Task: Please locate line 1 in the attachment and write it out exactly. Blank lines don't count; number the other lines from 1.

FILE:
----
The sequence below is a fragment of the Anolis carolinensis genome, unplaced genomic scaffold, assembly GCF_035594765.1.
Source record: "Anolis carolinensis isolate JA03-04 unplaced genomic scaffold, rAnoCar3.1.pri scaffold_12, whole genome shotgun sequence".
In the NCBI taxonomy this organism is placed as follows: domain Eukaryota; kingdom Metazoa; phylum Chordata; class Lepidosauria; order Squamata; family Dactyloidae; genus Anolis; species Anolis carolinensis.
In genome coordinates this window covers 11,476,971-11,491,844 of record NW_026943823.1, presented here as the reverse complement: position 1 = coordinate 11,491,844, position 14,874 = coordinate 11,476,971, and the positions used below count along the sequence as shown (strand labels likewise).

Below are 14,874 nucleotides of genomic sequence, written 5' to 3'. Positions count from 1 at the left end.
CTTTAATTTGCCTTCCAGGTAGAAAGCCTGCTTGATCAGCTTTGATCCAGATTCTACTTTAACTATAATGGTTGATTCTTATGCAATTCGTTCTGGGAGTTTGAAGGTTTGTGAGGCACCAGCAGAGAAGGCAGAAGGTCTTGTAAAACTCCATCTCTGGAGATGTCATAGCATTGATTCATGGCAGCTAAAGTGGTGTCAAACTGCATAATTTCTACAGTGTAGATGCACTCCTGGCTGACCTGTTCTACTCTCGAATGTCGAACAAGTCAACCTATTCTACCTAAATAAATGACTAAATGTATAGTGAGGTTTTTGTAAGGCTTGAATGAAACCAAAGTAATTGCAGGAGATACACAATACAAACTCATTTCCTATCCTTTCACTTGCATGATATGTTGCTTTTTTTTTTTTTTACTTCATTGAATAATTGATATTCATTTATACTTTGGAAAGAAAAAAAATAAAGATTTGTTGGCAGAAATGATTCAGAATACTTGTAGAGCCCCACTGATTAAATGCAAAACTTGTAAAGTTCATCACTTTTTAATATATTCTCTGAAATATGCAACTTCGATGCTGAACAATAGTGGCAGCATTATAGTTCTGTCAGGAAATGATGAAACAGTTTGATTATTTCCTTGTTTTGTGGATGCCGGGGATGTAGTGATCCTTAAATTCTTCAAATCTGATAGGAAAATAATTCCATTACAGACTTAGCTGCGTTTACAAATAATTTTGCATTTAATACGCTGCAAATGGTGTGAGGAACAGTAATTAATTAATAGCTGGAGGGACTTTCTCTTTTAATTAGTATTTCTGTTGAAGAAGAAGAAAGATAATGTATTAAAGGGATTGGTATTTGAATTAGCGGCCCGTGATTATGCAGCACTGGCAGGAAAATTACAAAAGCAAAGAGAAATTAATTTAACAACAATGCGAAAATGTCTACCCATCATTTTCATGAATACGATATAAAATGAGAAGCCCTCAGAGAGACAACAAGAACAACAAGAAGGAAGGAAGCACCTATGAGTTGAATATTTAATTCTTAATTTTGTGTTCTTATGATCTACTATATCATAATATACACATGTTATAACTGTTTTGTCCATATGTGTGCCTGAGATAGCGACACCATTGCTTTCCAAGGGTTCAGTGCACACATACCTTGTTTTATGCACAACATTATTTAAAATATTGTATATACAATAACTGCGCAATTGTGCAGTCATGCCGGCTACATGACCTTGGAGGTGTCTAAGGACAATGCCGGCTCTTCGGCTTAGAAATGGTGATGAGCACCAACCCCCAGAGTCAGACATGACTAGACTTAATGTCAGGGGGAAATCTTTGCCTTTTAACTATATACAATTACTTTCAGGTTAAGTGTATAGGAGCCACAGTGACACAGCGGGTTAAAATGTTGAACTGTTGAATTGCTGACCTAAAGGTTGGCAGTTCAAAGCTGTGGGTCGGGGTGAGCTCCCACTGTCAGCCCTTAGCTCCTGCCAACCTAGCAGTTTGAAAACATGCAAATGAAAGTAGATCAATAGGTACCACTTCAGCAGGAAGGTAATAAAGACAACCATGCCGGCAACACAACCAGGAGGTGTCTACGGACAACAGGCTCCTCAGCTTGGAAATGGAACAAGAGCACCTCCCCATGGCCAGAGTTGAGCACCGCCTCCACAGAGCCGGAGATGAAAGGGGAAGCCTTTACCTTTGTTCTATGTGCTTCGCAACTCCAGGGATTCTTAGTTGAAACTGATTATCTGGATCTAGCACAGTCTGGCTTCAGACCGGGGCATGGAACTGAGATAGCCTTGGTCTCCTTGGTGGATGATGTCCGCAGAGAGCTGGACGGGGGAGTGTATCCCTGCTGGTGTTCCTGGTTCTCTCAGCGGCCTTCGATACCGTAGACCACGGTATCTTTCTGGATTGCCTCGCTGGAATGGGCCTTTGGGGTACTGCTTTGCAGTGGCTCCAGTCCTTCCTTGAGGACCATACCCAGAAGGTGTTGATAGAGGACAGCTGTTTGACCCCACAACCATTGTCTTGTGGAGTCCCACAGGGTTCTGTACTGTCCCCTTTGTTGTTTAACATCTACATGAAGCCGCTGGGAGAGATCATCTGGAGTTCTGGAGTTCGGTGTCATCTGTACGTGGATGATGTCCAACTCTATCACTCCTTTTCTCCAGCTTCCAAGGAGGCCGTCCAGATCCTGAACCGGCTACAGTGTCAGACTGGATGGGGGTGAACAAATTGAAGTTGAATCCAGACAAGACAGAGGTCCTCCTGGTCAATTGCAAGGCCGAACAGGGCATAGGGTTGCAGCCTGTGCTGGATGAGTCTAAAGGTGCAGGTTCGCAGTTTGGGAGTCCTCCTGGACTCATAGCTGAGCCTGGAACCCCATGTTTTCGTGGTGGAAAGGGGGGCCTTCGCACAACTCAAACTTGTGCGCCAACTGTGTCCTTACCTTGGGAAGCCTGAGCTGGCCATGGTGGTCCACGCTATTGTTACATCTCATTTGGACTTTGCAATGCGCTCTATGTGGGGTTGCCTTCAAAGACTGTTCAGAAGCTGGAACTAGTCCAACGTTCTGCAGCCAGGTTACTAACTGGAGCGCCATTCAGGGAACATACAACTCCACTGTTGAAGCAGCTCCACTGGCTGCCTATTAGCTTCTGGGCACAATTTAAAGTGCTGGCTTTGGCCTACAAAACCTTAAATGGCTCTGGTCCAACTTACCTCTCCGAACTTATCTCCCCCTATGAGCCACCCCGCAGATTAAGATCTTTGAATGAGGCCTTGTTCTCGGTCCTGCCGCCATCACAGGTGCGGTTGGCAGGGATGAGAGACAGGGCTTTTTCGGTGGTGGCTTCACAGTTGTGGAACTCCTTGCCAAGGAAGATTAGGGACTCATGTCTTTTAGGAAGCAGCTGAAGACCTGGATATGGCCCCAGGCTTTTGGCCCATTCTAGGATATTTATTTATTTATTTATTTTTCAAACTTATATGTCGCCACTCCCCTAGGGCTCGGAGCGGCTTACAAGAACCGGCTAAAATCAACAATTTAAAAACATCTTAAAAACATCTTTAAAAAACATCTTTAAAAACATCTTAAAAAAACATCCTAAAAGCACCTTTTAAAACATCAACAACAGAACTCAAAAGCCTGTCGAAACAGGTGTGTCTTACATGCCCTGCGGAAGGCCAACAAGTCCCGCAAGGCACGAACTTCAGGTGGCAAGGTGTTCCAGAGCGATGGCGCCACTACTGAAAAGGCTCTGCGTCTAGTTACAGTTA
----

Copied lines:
The sequence below is a fragment of the Anolis carolinensis genome, unplaced genomic scaffold, assembly GCF_035594765.1.